Nancy and her dear husband Roel hitting the road on his motorcycle
I’m dedicated today’s post in memory of Nancy Oliveras, who passed away Monday at the too-young age of 46. I wrote a post about Nancy a year ago this month. Nancy reached out to me at a time when I was wondering if I was making a difference with my work.
As she related to me and you, my readers, “Reading about my cancer, my husband and I would cry. It just seemed like there was no hope. One night after my third chemo treatment, I was up and could not sleep. I was crying and scared, so I typed in Google positive words for metastatic breast cancer. From Incurable to Incredible came up. I went to the site, read everything, went to Facebook, requested Tami as a friend, and ordered the book. I felt that night that things would be okay, and for the first time I was able to sleep. I have met so many people who have read the book, and they are now my friends.”
Since that time, Nancy and I became online friends. Despite everything she went through, she sent me encouraging words and even gifts to lift my spirits. I’d look forward to her Facebook messages asking how her “favorite author” was doing today. I was determined that next time I was in California to visit my brother, I’d get to meet her in person. I wish I could have met Nancy and give her a big hug, but I felt it from her just the same.
I feel so blessed for the friendships and connections I’ve made from writing this blog and my blog. Nancy’s passing reminds me to cherish each and every one of you who have touched my life. It will be five years in February since I heard the words, “You have metastatic breast cancer.” It’s been more than 10 years since I was first diagnosed. I am so grateful for each passing day that I can watch my daughter Chrissy grow into a beautiful young woman. Yesterday she and her friends dressed up and went out for Halloween. She’s 13 and it may be her last trick-or-treat outing, another milestone that I will never take for granted.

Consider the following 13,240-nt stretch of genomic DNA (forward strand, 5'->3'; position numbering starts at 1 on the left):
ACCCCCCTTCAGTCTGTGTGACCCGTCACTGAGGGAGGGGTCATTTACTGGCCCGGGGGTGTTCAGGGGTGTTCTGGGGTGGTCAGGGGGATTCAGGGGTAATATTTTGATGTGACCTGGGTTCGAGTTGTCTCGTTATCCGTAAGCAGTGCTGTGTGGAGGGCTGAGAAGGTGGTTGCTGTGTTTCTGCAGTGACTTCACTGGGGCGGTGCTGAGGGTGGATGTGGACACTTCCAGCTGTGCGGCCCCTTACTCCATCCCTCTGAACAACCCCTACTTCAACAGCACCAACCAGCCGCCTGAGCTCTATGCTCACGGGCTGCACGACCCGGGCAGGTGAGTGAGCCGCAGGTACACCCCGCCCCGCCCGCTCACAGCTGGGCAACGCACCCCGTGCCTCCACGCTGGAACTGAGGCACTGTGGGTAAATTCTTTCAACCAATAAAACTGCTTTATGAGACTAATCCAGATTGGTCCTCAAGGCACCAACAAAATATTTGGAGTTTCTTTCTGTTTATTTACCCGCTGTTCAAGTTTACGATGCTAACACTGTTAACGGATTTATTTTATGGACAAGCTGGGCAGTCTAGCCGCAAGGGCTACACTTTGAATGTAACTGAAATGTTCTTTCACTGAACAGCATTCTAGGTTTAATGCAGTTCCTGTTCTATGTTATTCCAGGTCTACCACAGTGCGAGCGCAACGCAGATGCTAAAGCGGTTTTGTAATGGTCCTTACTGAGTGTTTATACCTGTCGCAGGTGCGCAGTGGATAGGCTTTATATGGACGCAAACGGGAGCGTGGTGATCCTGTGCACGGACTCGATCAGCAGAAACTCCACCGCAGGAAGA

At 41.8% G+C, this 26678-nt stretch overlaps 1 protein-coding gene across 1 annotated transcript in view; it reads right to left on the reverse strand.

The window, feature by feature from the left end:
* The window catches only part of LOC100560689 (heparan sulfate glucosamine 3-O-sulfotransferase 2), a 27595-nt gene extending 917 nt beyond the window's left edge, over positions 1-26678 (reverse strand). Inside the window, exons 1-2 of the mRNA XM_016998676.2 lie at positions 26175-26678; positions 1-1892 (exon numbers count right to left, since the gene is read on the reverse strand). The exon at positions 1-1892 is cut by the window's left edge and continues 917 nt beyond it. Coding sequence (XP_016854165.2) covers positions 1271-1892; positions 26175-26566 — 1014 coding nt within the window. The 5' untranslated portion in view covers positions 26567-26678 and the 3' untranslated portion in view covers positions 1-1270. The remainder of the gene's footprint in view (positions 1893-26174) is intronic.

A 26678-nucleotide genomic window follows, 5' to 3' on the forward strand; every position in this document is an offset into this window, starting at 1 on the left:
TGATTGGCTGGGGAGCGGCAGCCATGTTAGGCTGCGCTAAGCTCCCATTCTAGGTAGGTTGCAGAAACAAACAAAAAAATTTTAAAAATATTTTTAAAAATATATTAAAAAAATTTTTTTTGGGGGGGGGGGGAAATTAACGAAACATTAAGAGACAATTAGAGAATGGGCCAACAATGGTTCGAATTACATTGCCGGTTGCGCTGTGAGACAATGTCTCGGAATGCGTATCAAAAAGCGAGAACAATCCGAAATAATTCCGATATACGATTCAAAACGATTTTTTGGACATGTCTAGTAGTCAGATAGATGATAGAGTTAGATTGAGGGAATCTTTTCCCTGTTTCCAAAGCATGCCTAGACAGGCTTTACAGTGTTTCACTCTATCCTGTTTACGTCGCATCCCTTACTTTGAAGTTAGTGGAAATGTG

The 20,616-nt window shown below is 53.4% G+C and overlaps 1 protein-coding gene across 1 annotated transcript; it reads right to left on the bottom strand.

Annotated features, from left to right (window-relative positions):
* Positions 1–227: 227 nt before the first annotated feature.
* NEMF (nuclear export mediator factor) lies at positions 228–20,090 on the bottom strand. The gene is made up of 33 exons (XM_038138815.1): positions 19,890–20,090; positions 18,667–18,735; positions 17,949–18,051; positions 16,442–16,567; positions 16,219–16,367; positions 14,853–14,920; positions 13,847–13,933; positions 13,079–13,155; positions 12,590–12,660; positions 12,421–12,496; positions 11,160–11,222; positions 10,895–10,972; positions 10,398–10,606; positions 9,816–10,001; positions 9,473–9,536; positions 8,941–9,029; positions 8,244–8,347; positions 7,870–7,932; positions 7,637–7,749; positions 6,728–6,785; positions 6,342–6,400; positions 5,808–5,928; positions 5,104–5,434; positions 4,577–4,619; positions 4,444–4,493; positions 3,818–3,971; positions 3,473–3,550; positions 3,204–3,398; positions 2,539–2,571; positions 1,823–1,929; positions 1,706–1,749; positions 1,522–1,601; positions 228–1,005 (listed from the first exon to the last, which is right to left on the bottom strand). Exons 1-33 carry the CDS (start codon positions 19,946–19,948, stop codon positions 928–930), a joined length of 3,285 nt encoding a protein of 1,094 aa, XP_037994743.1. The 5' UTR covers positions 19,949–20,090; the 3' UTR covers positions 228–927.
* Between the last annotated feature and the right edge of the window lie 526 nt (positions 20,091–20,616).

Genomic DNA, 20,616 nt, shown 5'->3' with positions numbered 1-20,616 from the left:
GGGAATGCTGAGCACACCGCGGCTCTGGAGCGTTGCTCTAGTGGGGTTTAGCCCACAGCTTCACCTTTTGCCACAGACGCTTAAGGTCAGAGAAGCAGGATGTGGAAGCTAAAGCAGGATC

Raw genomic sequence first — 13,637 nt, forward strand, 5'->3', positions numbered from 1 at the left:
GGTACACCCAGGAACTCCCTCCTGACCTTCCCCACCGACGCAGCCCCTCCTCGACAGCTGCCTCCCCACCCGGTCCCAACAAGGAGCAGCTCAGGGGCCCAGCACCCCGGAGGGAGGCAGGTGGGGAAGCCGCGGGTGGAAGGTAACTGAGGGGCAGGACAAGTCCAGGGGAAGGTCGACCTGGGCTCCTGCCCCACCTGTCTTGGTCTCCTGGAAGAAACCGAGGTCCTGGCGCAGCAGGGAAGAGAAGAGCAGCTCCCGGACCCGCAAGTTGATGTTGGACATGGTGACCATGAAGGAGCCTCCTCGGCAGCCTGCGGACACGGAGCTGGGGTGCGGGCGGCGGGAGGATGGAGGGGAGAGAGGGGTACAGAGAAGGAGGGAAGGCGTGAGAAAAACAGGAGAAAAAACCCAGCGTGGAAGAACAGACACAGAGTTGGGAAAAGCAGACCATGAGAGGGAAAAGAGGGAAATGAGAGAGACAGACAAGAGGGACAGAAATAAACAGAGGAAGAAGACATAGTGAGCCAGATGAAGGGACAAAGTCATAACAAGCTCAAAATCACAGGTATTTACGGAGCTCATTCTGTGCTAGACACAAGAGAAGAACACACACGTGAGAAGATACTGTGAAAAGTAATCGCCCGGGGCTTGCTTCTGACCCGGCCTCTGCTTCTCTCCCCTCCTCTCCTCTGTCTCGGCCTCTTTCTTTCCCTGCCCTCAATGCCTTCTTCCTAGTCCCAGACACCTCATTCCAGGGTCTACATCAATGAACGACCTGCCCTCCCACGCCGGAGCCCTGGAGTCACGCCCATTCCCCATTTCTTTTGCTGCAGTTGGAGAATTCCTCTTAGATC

I don’t know why some people, like those in my book, live far beyond what their prognoses indicate while others like Nancy do not. My book lists common attributes I’ve observed from interviewing people from around the country. But if I knew the magic formula to survival … well that would be a miracle. As I wrestle with this, I can take comfort in knowing that reading about all the amazing people in the book gave Nancy hope and comfort. It opened her to possibilities instead of spending her time in anxiety. Perhaps it helped stoke her fighting spirit so she would not give up and prolonged her life longer than it would have been.
These are all unknowns, but what I do know is that life is beautiful and much more so since I befriended Nancy Olivares.
Nancy’s family is asking for donations to help defray costs of funeral and outstanding medical expenses. To give, click on this LINK.
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